Universal Tools

An effective way to learn to deal with anxiety and related problems is to have tools that can be used to reduce worrying and increase your quality of life. The tools outlined in this section are intended to increase your ability to tolerate anxiety, rather than to eliminate anxiety.  Anxiety exists everywhere, and therefore it is an illusion to believe we can eliminate the source and experience of anxiety, and its related problems. Instead, it is far more effective to have tools to tolerate and cope, rather than to control and escape. 



The universal tools outlined below fall in to one of four categories:

  • Educational, or foundational - Broad information that applies to all individuals with anxiety and related problems
  • Physiological, or feeling - Tools designed to increase relaxation and reduce or eliminate unwanted physiological arousal or anxiety
  • Cognitive, or thinking - Tools designed to promote helpful thinking and increase confidence
  • Behavioural, or doing - Tools designed to eliminate escape or avoidance behaviours, and to help you improve you daily life functioning

The following tools are listed in a recommended order, yet proceeding in this order will depend on your needs and learning style. While we encourage that you choose tools from all four categories, where you start is up to you. For those individuals who consider themselves “thinkers,” tools like Helpful Thinking or Challenging Negative Thinking, may be of greater interest. However, others who are more action oriented, may do better with tools that focus on what to do, such as Calm Breathing, Goal Setting, or Facing My Fears. Consider briefly reviewing all the tools first, and then go back slowly and in more detail, beginning with the category you think best meets your needs and style. Alternatively, start with the foundational tools and proceed in order, going next to the feeling, then thinking, and finally, doing tools.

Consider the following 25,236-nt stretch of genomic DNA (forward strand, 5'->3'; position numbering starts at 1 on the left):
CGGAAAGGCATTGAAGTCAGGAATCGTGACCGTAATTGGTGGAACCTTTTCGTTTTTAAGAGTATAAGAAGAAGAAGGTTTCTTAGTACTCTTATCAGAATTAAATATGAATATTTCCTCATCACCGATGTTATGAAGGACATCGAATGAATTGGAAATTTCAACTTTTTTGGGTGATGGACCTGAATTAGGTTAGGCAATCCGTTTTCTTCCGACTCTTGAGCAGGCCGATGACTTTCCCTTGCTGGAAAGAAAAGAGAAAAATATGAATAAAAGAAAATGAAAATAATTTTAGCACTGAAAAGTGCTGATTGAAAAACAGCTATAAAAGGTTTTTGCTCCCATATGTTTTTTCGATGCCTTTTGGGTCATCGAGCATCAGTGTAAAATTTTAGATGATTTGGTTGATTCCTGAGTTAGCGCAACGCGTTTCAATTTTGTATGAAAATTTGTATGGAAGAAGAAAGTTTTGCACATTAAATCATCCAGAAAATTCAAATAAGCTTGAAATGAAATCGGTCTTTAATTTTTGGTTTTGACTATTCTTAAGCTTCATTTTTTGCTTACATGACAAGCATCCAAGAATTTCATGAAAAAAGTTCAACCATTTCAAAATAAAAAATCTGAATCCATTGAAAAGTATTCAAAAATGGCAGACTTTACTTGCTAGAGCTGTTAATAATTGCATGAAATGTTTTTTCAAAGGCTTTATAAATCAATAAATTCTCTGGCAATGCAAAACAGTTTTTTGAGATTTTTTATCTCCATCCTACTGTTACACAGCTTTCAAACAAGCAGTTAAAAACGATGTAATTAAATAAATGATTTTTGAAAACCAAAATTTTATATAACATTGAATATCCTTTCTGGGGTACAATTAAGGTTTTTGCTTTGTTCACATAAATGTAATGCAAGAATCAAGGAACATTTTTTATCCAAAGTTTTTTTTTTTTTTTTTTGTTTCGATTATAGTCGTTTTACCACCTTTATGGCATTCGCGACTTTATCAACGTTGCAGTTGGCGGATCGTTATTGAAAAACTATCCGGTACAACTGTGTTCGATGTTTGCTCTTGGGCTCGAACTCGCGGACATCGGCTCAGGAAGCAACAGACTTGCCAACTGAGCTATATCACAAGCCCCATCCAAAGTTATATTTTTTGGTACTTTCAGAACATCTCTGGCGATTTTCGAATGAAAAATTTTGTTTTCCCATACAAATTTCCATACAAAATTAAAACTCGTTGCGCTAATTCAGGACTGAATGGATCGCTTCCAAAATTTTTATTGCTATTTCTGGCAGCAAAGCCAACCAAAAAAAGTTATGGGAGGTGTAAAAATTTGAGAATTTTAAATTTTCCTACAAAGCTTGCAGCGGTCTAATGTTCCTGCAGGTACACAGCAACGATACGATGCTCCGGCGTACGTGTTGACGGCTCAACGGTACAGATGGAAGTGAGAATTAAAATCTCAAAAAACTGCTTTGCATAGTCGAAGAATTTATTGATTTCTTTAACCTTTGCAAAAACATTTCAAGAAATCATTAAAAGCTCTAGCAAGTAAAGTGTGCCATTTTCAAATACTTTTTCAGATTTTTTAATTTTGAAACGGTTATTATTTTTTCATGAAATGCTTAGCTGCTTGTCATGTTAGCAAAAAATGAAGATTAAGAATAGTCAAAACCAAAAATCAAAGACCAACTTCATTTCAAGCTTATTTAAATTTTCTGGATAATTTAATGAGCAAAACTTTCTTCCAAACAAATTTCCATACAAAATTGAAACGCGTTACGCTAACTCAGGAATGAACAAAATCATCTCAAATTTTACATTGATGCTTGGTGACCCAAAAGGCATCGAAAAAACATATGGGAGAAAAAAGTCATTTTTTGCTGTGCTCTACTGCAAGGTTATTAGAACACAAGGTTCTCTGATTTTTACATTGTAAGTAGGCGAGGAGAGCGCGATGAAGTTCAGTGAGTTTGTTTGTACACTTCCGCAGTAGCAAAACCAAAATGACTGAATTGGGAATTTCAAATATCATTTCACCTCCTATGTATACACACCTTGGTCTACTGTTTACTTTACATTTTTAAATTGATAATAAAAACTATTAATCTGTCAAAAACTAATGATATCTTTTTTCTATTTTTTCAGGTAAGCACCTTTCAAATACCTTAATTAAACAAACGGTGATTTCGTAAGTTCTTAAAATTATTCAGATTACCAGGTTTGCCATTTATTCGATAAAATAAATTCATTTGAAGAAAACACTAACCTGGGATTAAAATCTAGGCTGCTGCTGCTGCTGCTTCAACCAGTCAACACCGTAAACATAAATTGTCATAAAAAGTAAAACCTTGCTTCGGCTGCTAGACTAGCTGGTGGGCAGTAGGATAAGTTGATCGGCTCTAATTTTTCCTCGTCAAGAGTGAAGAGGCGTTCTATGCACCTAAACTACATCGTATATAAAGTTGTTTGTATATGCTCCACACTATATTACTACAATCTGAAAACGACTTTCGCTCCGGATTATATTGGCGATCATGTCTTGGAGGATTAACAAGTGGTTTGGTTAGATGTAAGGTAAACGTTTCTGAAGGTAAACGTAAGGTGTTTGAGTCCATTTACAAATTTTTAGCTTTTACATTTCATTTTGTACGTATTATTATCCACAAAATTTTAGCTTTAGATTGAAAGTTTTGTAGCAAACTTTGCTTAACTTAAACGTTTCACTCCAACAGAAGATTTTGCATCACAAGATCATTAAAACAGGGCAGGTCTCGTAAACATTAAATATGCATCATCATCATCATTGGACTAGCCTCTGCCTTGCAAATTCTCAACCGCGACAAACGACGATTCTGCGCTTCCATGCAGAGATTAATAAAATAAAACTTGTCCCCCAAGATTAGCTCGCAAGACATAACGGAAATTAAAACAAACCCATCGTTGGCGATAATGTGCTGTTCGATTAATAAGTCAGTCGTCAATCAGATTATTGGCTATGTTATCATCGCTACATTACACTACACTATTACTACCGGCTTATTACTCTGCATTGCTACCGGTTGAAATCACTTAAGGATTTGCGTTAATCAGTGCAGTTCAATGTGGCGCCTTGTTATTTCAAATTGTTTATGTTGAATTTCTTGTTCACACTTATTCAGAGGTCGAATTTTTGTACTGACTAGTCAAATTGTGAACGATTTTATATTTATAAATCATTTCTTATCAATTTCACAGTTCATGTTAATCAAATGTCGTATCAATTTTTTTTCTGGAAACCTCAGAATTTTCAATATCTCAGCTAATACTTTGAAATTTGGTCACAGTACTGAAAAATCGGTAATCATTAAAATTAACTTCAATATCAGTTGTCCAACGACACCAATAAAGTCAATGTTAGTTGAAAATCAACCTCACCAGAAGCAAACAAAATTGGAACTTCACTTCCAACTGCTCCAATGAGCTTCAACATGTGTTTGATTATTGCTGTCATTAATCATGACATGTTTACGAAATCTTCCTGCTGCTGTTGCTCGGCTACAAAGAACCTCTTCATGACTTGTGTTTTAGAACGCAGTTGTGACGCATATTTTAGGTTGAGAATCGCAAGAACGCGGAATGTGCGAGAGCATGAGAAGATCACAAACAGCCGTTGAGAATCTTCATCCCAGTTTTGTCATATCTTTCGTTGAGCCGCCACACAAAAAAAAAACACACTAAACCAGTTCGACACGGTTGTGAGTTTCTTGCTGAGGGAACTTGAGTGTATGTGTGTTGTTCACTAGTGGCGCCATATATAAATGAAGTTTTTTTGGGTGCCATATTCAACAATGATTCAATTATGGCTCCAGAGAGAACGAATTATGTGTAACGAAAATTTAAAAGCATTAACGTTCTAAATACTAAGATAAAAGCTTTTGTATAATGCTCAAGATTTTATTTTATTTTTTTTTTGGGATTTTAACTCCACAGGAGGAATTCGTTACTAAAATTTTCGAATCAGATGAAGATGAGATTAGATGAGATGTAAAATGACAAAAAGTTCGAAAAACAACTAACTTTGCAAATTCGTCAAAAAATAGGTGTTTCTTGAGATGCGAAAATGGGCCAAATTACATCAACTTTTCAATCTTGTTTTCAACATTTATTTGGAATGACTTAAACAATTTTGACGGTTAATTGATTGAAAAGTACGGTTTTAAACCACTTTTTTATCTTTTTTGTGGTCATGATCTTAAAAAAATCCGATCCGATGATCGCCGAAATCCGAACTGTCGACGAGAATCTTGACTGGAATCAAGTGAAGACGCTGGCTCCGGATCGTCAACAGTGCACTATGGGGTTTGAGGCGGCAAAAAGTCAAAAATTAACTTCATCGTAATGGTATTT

Physiological or Feeling:



A Note: Not all individuals proceed at the same pace, in the same order, nor will they always want to use each tool to its fullest. We recommend you give each tool a fair try, but then select those tools from the list that most appeal to you. Once you have done that, proceed in an order and at a pace that suits you. For more information about pacing, please see our Session-to-Session Example.

 Carry on to Optional Tools